How to Spend a Day in Toronto: Geary Avenue
In our how to spend a day in Toronto series, we share how to make the most of the city’s neighbourhoods and check out places that you wouldn’t find on your typical list of must-see sites.
Geary Avenue in Toronto’s northwest end is a perplexing street of contrasts, where breweries, restaurants and art studios sidle up with mechanic garages and warehouses, resulting in something unexpected at every turn.
Unfortunately, Geary Avenue has often been considered one of the ugliest streets in Toronto—and this may indeed be true. Its industrial-style architecture leaves little to be lusted after, much less anything worthy of posting on Instagram.
But that’s what we love about it! Wandering down Geary Avenue won’t be the most picturesque moment during your time in Toronto, but it’ll be sure to be one of the most interesting. Here’s how to make the most of an afternoon on this up-and-coming strip.
To get to Geary Avenue by public transit, you’ll need to hop on the Dufferin bus (line 29) northbound from the Dufferin subway station. You’ll be on board for about ten minutes. Another option is to take the Dupont bus (line 26) or, of course, ordering an Uber or venturing on your two feet.
Start with a coffee and breakfast treat at Dark Horse Espresso. Occupying a former body shop, Dark Horse’s 80,000-square-foot café doubles as a bakery that supplies its other outposts with fresh pastries and bread. Pull up a bar stool and sip your morning cup at the counter with the locals.
Afterward, it’s time to check out some of the independent galleries strewn throughout the neighbourhood. You can diverge around the corner to Matter Gallery on Westmoreland Avenue. Matter hosts the work of contemporary artists with various exhibitions throughout the year. Take a look at their website in advance to see what’s on display.
Another one worth visiting, Canvas Gallery, is a five-minute walk away on Dupont Avenue. Canvas displays original pieces of over 80 Canadian artists from across the country. If any of the paintings catch your eye, they are available for purchase.
Design-lovers won’t want to miss taking a look at the stunning objects at MADE, a showroom brimming with modern interior decor like light fixtures, custom rugs and handmade furniture. All of the Canadian-made pieces are produced on a small-scale and focus on a high level of quality.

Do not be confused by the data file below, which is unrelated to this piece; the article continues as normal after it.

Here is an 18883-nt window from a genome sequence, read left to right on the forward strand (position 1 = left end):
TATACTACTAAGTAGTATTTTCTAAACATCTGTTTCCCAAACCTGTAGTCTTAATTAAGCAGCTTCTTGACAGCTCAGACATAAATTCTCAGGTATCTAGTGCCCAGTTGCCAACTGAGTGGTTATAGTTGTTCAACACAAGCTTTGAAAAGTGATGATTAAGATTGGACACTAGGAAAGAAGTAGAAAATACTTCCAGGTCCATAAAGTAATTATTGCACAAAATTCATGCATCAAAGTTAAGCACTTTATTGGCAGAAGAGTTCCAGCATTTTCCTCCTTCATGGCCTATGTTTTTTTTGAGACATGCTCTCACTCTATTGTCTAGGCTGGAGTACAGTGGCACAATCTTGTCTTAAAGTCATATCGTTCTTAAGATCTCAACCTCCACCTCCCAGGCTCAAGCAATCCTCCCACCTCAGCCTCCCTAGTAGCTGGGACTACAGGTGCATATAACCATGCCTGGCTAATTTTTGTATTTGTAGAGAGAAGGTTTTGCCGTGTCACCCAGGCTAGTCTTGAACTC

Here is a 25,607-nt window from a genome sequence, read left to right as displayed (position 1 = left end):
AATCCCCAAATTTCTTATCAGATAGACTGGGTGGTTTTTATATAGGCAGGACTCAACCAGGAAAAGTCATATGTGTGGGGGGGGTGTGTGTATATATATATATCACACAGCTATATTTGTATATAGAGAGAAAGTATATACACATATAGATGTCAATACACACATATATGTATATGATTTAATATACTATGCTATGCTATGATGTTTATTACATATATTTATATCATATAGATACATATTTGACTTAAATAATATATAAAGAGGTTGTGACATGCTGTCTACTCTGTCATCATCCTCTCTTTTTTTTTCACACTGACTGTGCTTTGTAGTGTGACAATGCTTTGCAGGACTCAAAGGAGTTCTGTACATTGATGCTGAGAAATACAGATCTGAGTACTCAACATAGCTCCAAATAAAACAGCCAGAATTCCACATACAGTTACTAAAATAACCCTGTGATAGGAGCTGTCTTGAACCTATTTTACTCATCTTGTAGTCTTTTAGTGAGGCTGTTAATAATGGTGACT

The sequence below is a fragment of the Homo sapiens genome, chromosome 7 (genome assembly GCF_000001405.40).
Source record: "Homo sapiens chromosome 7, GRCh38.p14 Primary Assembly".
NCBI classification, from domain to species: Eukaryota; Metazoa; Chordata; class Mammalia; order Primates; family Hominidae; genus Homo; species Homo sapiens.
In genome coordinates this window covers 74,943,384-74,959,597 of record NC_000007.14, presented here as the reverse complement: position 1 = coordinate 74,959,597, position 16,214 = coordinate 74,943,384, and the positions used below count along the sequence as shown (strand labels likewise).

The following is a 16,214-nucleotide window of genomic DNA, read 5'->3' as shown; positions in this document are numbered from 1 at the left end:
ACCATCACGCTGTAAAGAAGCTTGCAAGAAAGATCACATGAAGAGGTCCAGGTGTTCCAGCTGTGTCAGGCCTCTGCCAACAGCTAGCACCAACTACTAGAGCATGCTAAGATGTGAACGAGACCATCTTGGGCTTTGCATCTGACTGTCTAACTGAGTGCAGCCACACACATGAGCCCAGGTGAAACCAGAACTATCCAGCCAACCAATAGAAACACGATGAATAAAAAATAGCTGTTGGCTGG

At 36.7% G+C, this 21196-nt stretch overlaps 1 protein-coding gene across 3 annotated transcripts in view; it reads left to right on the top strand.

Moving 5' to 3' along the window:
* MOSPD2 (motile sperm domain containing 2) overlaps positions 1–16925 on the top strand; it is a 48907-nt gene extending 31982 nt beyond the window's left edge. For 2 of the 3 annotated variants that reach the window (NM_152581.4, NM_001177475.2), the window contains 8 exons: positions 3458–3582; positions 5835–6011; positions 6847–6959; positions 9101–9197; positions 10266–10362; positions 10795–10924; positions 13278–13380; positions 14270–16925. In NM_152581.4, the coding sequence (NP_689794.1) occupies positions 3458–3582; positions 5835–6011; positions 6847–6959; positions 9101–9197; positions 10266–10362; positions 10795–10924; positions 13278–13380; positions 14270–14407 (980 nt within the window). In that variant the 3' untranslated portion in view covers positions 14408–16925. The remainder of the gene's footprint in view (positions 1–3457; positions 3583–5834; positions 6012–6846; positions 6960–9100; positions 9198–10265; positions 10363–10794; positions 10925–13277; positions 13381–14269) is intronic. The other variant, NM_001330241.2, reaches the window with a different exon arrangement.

Feeling hungry again? Back on Geary Avenue, we recommend lunch at Parallel for some of the best Middle Eastern cuisine in town. Sample their Sesame Butter (tahini), which is house made using an ancient mill and comes in three flavours: pure, beet and smoky. You’ll see it make an appearance across the menu drizzled on salads and falafel.
For something a bit more indulgent, check out the daily lunch special at Famiglia Baldassarre. These purveyors of fresh pasta make 27 different types from scratch and serve two of their shapes with sauce from noon to 2:00 pm. There are only ten seats, and they go quick, so get there early. You can grab a gelato bar to go for dessert!
Time for a late-afternoon pint—Blood Brothers Brewing will do just the trick. This craft brewery was started by real-life brothers Dustin and Brayden Jones in 2015. Check out their website for the latest concoctions on offer in their tap room. During summer, you’ll find patrons spilling out onto the picnic tables in front of their garage-style setup, sipping on beers beneath the sun.
If a casual bite for dinner is what you’re after, grab a slice of pizza at North of Brooklyn, a local favourite that has a pop-up kitchen and order window in the bar of The Greater Good. More craft beers abound here, plus a few arcade games upstairs if you have kids in tow (or not—we don’t judge!)
Get the most of your visit to Toronto and discover the city’s lesser-known neighbourhoods on a guided tour with us! Whether you want to make some new friends on one of our group tours or do your own thing with a tailor-made private journey, our local expert guides will lead the way through Toronto’s incredible—and sometimes unconventional—hot spots.